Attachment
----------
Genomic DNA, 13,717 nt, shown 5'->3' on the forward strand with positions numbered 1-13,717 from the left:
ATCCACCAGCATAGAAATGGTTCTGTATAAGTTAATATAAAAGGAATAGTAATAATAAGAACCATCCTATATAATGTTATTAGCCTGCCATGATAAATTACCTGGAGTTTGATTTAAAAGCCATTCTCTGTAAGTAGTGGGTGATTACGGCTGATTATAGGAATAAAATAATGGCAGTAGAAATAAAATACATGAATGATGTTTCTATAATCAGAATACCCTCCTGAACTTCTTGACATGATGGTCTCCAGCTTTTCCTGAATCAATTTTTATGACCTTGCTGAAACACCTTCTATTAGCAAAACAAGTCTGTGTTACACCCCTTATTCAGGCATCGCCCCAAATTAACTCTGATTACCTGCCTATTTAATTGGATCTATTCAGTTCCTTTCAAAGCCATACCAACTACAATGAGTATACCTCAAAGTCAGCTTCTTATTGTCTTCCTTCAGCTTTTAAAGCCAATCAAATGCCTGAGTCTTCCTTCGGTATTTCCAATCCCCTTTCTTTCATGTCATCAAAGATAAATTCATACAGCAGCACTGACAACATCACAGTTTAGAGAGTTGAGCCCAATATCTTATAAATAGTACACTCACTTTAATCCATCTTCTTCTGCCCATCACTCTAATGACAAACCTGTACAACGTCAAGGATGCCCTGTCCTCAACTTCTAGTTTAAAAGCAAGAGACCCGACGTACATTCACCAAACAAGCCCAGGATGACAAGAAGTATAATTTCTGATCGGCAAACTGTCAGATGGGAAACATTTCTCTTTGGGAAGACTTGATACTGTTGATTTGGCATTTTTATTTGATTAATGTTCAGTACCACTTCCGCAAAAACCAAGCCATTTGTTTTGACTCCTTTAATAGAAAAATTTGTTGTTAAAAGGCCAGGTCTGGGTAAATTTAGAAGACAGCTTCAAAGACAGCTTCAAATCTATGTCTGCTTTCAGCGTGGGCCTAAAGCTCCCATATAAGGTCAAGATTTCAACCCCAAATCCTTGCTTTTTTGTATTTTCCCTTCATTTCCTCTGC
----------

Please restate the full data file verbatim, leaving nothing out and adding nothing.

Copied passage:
Genomic DNA, 13,717 nt, shown 5'->3' on the forward strand with positions numbered 1-13,717 from the left:
ATCCACCAGCATAGAAATGGTTCTGTATAAGTTAATATAAAAGGAATAGTAATAATAAGAACCATCCTATATAATGTTATTAGCCTGCCATGATAAATTACCTGGAGTTTGATTTAAAAGCCATTCTCTGTAAGTAGTGGGTGATTACGGCTGATTATAGGAATAAAATAATGGCAGTAGAAATAAAATACATGAATGATGTTTCTATAATCAGAATACCCTCCTGAACTTCTTGACATGATGGTCTCCAGCTTTTCCTGAATCAATTTTTATGACCTTGCTGAAACACCTTCTATTAGCAAAACAAGTCTGTGTTACACCCCTTATTCAGGCATCGCCCCAAATTAACTCTGATTACCTGCCTATTTAATTGGATCTATTCAGTTCCTTTCAAAGCCATACCAACTACAATGAGTATACCTCAAAGTCAGCTTCTTATTGTCTTCCTTCAGCTTTTAAAGCCAATCAAATGCCTGAGTCTTCCTTCGGTATTTCCAATCCCCTTTCTTTCATGTCATCAAAGATAAATTCATACAGCAGCACTGACAACATCACAGTTTAGAGAGTTGAGCCCAATATCTTATAAATAGTACACTCACTTTAATCCATCTTCTTCTGCCCATCACTCTAATGACAAACCTGTACAACGTCAAGGATGCCCTGTCCTCAACTTCTAGTTTAAAAGCAAGAGACCCGACGTACATTCACCAAACAAGCCCAGGATGACAAGAAGTATAATTTCTGATCGGCAAACTGTCAGATGGGAAACATTTCTCTTTGGGAAGACTTGATACTGTTGATTTGGCATTTTTATTTGATTAATGTTCAGTACCACTTCCGCAAAAACCAAGCCATTTGTTTTGACTCCTTTAATAGAAAAATTTGTTGTTAAAAGGCCAGGTCTGGGTAAATTTAGAAGACAGCTTCAAAGACAGCTTCAAATCTATGTCTGCTTTCAGCGTGGGCCTAAAGCTCCCATATAAGGTCAAGATTTCAACCCCAAATCCTTGCTTTTTTGTATTTTCCCTTCATTTCCTCTGC